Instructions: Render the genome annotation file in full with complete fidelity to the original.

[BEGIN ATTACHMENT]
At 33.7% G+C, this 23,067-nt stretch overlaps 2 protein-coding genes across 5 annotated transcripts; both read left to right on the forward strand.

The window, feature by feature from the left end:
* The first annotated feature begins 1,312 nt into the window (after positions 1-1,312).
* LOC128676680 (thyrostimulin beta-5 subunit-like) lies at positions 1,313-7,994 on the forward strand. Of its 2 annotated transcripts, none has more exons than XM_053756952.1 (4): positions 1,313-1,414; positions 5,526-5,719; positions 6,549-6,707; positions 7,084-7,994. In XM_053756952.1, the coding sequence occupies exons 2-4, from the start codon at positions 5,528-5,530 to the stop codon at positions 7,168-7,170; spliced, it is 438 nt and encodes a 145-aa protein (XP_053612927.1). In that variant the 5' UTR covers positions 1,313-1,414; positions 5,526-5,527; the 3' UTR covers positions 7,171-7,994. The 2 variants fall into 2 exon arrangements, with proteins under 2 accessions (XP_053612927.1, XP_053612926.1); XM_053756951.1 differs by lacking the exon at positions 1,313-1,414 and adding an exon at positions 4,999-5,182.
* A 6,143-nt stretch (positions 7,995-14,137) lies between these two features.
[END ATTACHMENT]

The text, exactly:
At 33.7% G+C, this 23,067-nt stretch overlaps 2 protein-coding genes across 5 annotated transcripts; both read left to right on the forward strand.

The window, feature by feature from the left end:
* The first annotated feature begins 1,312 nt into the window (after positions 1-1,312).
* LOC128676680 (thyrostimulin beta-5 subunit-like) lies at positions 1,313-7,994 on the forward strand. Of its 2 annotated transcripts, none has more exons than XM_053756952.1 (4): positions 1,313-1,414; positions 5,526-5,719; positions 6,549-6,707; positions 7,084-7,994. In XM_053756952.1, the coding sequence occupies exons 2-4, from the start codon at positions 5,528-5,530 to the stop codon at positions 7,168-7,170; spliced, it is 438 nt and encodes a 145-aa protein (XP_053612927.1). In that variant the 5' UTR covers positions 1,313-1,414; positions 5,526-5,527; the 3' UTR covers positions 7,171-7,994. The 2 variants fall into 2 exon arrangements, with proteins under 2 accessions (XP_053612927.1, XP_053612926.1); XM_053756951.1 differs by lacking the exon at positions 1,313-1,414 and adding an exon at positions 4,999-5,182.
* A 6,143-nt stretch (positions 7,995-14,137) lies between these two features.